How do you define a runner?
Is it their gear? Their 10K time? Is it judged by the furthest distance run, or the number of races completed? Or, can only the ones who flirt with being addicted be considered a true runner? You know – those who love it, have a compiled list of personal records and talk about running 24/7? What about the folks who grudgingly do it because they “should”?
I’ve always “run.” I used to race my brothers down to the mailbox during the summers, because it was the only thing we had to do all day. I used to “run” away from home when my parents ticked me off as a kid. Then I’d “run” home when it got dark out. In more recent times, I’ve become very good at “running” away from making decisions and discussing politics.
In all seriousness, I bought a personal trainer in the form of a German Shepherd/ Rottweiler mix and decided to train for my first marathon. But even though the Fargo Marathon less than a week away, I still don’t feel like a runner. As I rub my sore knees, pick at my blisters and evaluate my black toes from running over 380 miles in the last 16 weeks, it has been really hard to determine whether I’m getting stronger or just falling apart. And honestly, even though I have my eyes set on 26.2, the ultimate event for a runner, I feel like calling myself a runner is a bit of a scam.
I guess I view “runners” as smooth operating, well-lubricated machines with a fast pace and a stride to my three. I feel more like a rusty old tanker set at sea for no particular reason.
Case in point: My loving boyfriend witnessed a heart wrenching sob-fest following my first 20-mile run. I had hoped to finish 20 miles in 3 hours that day – a pace that would have been just short of a miracle for me. I pushed through the door to my home and pulled myself – with my arms – to the top of the stairs. Utterly exhausted and altogether disappointed with my performance, I collapsed, covered my face and started crying.
It wasn’t exactly a “shining moment.”
And there stood the guy who has helped motivate and encourage me in my trek. Dumbfounded, he listened as I shook my head tried to convince him I couldn’t do it.
It was a rough week. But looking back, that feeling of doubt was reoccurring. Week after week, starting at 14 miles, I’d complete the run, and honestly, whole-heartedly believe that if I had to run another mile I would not have been able. But the next week, I would.
Now almost all that doubt is behind me. Let me say, I never thought I could look at a route for a marathon and say, “eh, I can do that,” when in previous years just looking at it made me dizzy. Now, as I nervously wait for race day, I’m so excited it’s intoxicating.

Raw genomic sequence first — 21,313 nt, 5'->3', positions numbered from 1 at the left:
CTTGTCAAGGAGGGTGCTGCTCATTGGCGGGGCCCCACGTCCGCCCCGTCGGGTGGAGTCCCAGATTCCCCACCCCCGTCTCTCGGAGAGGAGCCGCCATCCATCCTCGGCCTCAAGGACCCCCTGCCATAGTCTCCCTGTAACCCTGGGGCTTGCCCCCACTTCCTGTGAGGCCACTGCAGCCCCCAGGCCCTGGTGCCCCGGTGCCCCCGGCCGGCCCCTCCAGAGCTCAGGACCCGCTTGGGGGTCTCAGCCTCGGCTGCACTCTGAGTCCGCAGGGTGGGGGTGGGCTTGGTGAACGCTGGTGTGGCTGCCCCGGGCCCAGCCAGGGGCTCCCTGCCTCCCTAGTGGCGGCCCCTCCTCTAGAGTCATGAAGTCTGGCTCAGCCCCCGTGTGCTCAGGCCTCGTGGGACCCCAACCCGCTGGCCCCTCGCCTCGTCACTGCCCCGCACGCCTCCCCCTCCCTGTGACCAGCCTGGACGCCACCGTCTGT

I have a few thoughts on training for my first marathon, which I, God willing, will finish on May 18. Hopefully readers will either find them funny, inspirational or completely nuts.
1.) People have asked whether I’ll do more than one, to which, in the initial weeks of training, my response was “no way, doing it once, crossing it off the bucket list and that’ll be it.”
Truth be told, a lot of people have really good reasons for running a marathon. Like therapy, or a true love of the sport. Maybe weight loss or getting over some hump in their lives. I had no reason other than to prove to myself I could do it. But after I got going, it was a free pass to eat whatever I wanted. Then I realized that provided I finish, I will have one-up’d both of my brothers. In other words, I’ll be making history.
People say marathons are addicting, and I can definitely see why. Continually pushing yourself to the limit is an awesome feeling. That being said, I plan to cross “run a marathon” off my bucket list, add it to my repertoire and try to limit my bragging. Time will tell if I run another.
2.) I’ve tallied the miles I will have run by the time the marathon is completed. When/if I cross the finish line, I’ll have run 414.2 miles. This means I’m currently 92% done with the whole fiasco and, interestingly enough, the actual marathon is a whopping 6.3% of the process. That’s kind of incredible, isn’t it? Also, I did this same calculation in week 10 and was not happy with the numbers at all, felt 95% hopeless and 100% wanted to quit.
3.) As you could imagine, Saturday mornings after the marathon will feel like Sunday afternoons after a Super Bowl. Elite runners wouldn’t understand, but the time put forth to this is incredible. In the 3rd hour of one of my runs, I imagined spending this much time on triathlon training. Or even to something like piano lessons, sewing, or photography. This much dedication to one thing would do a lot for anyone.
4.) It’s really hard not to sound like you’re bragging. And, whether or not you try, talking about running is extremely hard to keep to a minimum. I’ll admit, when I’ve been out and about the hours following a long run, I want to tell complete strangers what I did that day. I’ve been tempted to share details of a long run with a server at a restaurant, a barista, a gas station attendant, even innocent bystanders on the sidewalk.
“Hey blue shirt guy! I RAN 18 MILES TODAY!!!! What have YOU done??”
Would that have been totally inappropriate?
This journey has been amazing. People aren’t wrong when they say a running a marathon is a fine line between a mental game and an athletic achievement. I’ll never forget the routes I’ve taken, the cold mornings I somehow got the strength to run the route, the things I’ve seen along the way and the way I amazed myself every week. I would encourage anyone to start running for whatever reason they can find.
Best of luck to runners this Saturday – whether or not you feel like one.
Shootin’ the Wit is a sporadic blog about everyday life that should never, ever be taken too seriously.